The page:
The last few days I was in Cluj-Napoca where I spoke at the excellent JSHeroes conference. In the talk "V8 Internals for JS Developers" (the recording is from a different event though) of Mathias Bynens I saw a very interesting code snippet.

```
Object.is(-0, +0);
```

This single line is fascinating in two ways – let's have a look at it.

## The two existent zeros in JavaScript

The first fact is that numbers in JavaScript are following the IEEE Standard for Floating-Point Arithmetic. This standard is available in several variants, and JavaScript uses "Double precision" also called "binary64" based on 64 bits.

IEEE 754 defines that a sign, a significant, and an exponent to describe each finite number. To understand how this works it may take some time but the important fact is that there is one bit (the sign bit) in JavaScript numbers which defines if a number is positive or negative which means that `0`

can be negative, too.

```
const posNumber = 1;
const negNumber = -1;
const posZero = +0;
const negZero = -0;
```

My first reaction to the discovery of negative zeros was that I surely don't have these in my code, but well... when I round `-0.23`

I'll end up with a negative zero as well which makes it more likely that a negative zero appears in my JavaScript, too.

```
Math.round(-0.23); // -0
```

It becomes interesting when you want to compare positive and negative zeros though because they're treated the same.

```
-0 === +0 // true
```

AbdulFattah Popoola wrote a nice article and there is even a section in the "You don't know JavaScript" series on positive and negative zeros going more into more details if you're interested.

*Sidenote: you can differentiate -0 and 0 using division and the resulting Infinity.*

```
1 / -0 === -Infinity // true
1 / 0 === Infinity // true
-Infinity !== Infinity // true
```

## Object.is – comparing without quirks?

So, the strict comparison with `===`

didn't catch the fact that the two zeros are not the same. You may know that `NaN`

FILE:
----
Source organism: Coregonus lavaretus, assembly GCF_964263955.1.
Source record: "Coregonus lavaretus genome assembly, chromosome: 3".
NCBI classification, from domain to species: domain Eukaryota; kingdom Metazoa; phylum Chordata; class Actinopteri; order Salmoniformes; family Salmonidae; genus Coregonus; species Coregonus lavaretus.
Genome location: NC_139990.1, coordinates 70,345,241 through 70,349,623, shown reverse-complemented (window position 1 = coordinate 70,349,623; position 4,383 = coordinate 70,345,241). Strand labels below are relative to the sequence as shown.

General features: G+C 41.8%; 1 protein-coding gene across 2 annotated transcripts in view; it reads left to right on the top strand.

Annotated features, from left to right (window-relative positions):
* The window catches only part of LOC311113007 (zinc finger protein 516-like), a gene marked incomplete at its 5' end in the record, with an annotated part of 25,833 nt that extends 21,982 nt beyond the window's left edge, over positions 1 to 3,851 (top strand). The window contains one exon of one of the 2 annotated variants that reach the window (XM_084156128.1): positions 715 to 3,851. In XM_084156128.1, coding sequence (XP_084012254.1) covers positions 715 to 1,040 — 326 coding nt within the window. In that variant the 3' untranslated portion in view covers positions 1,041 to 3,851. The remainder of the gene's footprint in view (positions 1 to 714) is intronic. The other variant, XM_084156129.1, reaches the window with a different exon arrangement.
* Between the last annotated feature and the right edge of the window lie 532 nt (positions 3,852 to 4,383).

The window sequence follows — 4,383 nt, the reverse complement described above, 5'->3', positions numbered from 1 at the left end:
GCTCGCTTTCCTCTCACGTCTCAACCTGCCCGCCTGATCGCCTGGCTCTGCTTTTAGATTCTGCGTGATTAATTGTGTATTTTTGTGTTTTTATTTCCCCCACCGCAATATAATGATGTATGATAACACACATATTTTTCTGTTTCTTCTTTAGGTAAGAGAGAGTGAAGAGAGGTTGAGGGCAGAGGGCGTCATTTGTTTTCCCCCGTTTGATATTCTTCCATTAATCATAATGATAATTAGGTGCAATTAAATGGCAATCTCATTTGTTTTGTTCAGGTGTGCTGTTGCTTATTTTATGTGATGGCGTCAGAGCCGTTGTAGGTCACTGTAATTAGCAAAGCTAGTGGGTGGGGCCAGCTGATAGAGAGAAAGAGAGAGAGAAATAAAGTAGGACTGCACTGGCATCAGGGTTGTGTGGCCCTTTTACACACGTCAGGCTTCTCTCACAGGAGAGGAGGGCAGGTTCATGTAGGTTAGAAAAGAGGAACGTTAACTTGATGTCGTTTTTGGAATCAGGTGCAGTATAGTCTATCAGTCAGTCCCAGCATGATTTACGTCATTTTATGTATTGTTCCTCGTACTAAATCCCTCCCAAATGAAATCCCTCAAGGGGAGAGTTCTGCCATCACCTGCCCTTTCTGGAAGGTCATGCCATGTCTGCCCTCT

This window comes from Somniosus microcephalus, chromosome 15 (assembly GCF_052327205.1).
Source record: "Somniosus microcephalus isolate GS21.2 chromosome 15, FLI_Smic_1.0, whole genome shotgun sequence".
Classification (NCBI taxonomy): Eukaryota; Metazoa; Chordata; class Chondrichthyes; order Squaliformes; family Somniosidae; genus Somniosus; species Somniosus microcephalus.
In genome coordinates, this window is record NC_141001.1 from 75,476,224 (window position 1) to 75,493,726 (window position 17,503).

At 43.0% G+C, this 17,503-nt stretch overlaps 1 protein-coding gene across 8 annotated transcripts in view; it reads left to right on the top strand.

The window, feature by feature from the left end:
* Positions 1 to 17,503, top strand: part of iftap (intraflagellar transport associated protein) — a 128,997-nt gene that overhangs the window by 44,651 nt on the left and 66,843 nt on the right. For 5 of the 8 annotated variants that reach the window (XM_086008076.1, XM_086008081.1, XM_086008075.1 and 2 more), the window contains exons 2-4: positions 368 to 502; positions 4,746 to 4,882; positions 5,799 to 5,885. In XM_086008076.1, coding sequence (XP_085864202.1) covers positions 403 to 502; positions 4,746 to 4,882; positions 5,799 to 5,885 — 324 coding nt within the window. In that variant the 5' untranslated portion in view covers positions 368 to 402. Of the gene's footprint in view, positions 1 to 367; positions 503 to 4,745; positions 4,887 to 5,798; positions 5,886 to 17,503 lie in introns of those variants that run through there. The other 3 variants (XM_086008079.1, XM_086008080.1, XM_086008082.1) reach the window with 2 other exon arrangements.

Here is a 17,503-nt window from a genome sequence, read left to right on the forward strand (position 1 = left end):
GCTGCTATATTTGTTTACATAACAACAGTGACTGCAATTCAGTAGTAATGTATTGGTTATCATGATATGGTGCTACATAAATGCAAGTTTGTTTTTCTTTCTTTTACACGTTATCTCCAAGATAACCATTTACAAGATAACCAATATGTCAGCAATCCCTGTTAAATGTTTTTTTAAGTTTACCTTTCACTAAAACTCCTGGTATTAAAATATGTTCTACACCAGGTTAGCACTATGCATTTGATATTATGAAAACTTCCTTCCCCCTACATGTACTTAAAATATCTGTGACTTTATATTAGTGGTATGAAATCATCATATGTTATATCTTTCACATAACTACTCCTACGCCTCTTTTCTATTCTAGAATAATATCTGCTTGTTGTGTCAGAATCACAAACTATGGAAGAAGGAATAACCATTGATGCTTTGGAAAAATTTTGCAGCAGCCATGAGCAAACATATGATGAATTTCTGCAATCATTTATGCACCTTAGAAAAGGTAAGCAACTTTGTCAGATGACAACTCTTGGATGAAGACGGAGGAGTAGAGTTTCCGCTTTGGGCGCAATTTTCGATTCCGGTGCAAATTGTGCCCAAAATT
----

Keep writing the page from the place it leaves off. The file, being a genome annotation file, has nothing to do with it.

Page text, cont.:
is also not equal to `NaN`

either.

```
NaN === NaN // false
// you can use Number.isNaN as an alternative
Number.isNaN(NaN) // true
```

These occasions are when `Object.is`

could come into play. In most cases, it behaves the same as `===`

but it includes some minor "improvements" which make things a bit more logical.

```
Object.is(-0, 0); // false
Object.is(NaN, NaN); // true
```

The downside of this is that not everybody is aware of the existence of `-0`

which means that for the rounding of `-0.23`

a differentiation between `0`

and `-0`

**could lead to hard to spot bugs**. That's probably why it's usually ignored in JavaScript.

I saw `Object.is`

for the first time in Mathias' slides and it doesn't seem to be used that often.

One question that came to mind immediately was if it `Object.is`

is as fast as `===`

. I created a quick JSPerf to see how `Object.is`

performs in comparison to `===`

. In Safari and Firefox `Object.is`

seems to be significantly slower than `===`

whereas in Chrome it's more or less the same. That's very interesting!

If anyone has any comments on the performance test, please let me know. Browser internals are extremely complicated, and sometimes an optimization takes place in a test which then invalidates the whole thing.

I'd also love to hear if you use `Object.is`

in your source code! :)

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